The trips to the East End sparked the long-simmering resentment that boiled over into Fred Sr.’s final act of spite.
“As [Freddy] got older, he became torn between the responsibility that his father placed on him and his natural inclination to live life his own way,” Mary writes. “Fred wasn’t torn at all: His son should be spending time at the Trump Management office on Avenue Z, not with his friends out on Peconic Bay, where he learned to love boating, fishing, and water skiing.”
Before becoming a commercial pilot, Freddy flew a Piper Comanche that he kept at Long Island MacArthur Airport in Ronkonkoma, Mary writes. Freddy flew it between Montauk and Brooklyn.
“My parents rented a cottage in Montauk from Memorial Day through Labor Day so Dad could escape the pressure cooker in Brooklyn,” she writes. “Montauk Airport, really just a small airstrip in an open field, was right across the street from the cottage, making it an easy commute. Freddy’s favorite thing to do was still fly his friends to Montauk and take them out on the water.”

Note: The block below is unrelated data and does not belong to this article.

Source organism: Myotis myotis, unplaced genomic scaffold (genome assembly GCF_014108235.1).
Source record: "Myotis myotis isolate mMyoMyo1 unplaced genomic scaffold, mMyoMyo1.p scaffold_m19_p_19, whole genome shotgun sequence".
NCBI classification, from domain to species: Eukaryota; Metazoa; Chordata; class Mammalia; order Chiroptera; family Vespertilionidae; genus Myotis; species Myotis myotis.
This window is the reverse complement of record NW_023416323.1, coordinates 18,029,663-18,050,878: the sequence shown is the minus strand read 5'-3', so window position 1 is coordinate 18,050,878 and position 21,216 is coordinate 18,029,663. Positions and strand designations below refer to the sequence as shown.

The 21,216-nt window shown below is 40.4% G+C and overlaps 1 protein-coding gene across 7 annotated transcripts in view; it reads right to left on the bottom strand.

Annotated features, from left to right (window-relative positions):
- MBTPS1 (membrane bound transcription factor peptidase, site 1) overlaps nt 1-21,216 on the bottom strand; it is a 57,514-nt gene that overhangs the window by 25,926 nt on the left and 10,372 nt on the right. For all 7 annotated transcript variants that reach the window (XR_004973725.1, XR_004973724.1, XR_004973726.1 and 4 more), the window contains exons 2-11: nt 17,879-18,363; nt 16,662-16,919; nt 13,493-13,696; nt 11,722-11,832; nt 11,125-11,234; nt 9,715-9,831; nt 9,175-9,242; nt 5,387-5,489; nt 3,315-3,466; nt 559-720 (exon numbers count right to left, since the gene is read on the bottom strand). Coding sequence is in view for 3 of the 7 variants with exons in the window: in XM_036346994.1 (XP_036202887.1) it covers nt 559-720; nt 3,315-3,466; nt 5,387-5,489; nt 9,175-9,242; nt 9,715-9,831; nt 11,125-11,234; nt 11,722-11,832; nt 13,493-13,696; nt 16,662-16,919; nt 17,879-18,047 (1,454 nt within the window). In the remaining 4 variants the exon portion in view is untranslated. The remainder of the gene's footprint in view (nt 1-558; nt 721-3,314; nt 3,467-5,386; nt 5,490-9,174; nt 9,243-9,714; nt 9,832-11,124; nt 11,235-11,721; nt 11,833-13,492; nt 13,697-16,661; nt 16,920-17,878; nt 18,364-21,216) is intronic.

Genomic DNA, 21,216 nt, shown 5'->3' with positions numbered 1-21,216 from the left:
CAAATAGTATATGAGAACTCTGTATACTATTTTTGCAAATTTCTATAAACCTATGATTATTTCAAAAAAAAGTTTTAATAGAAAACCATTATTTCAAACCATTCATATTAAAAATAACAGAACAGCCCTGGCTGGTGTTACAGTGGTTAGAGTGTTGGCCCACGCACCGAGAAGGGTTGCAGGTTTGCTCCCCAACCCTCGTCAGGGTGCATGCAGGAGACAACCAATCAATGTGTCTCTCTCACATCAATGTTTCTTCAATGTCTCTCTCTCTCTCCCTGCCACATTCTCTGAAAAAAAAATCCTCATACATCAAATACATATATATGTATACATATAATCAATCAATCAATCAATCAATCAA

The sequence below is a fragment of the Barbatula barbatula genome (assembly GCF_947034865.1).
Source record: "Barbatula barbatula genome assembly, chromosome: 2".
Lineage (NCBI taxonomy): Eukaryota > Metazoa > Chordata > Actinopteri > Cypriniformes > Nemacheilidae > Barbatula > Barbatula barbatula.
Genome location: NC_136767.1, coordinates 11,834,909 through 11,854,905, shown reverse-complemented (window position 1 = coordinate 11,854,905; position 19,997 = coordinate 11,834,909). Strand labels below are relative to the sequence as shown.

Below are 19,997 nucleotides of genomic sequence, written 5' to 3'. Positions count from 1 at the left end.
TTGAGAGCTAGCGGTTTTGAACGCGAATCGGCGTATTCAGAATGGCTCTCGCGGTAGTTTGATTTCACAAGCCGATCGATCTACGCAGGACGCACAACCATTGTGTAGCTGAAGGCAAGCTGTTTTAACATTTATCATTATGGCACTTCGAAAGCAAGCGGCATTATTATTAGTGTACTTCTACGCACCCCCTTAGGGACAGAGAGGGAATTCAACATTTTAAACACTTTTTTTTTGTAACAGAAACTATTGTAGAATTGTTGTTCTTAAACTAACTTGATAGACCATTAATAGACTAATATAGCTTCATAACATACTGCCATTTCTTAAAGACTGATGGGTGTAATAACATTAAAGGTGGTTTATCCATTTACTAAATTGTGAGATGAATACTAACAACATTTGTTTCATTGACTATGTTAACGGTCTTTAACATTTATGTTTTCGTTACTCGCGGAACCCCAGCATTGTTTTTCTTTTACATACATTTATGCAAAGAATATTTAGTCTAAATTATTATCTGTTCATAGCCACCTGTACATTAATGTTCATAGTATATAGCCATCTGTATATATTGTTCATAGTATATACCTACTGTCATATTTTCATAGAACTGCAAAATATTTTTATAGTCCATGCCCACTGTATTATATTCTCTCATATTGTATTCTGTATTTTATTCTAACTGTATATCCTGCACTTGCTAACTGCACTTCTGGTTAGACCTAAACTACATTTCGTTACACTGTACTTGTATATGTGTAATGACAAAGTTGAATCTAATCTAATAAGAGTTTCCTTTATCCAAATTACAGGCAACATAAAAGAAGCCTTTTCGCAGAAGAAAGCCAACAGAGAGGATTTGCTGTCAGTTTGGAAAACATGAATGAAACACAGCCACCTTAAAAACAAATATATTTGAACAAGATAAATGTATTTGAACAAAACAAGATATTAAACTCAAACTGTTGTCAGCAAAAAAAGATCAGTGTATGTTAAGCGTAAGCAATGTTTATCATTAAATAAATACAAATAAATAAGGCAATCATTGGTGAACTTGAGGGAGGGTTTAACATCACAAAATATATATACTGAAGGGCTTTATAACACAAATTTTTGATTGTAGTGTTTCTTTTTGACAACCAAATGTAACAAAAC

When Freddy had enough of Fred Sr.’s treatment and quit the family business, Donald was tasked with delivering Fred Sr.’s disapproval in person, Mary writes. President Trump told The Washington Post last year that he regretted pressuring his older brother to get into the family real estate business despite Freddy’s reluctance. Donald assumed Freddy’s role Fred Sr.’s heir apparent.
Freddy eventually did return to working with his father, but was blamed for the company’s failure to get approvals to redevelop the former Steeplechase amusement park property in Brooklyn.
“Maybe you could have kept your head in the game if you didn’t fly out to Montauk every weekend,” Donald told Freddy in front of Fred. Sr., Mary writes, adding that their father ordered Freddy on the spot: “Get rid of it.”
Fred Sr. held a grudge, she writes. At one point, Freddy and his wife tried to buy a four-bedroom house in Brookville, but the mortgage application was rejected, despite his family’s wealth.
“The most plausible explanation was that Fred, still burned by what he considered his son’s betrayal and reeling from the failure at Steeplechase, had intervened in some way to prevent the transaction,” Mary writes.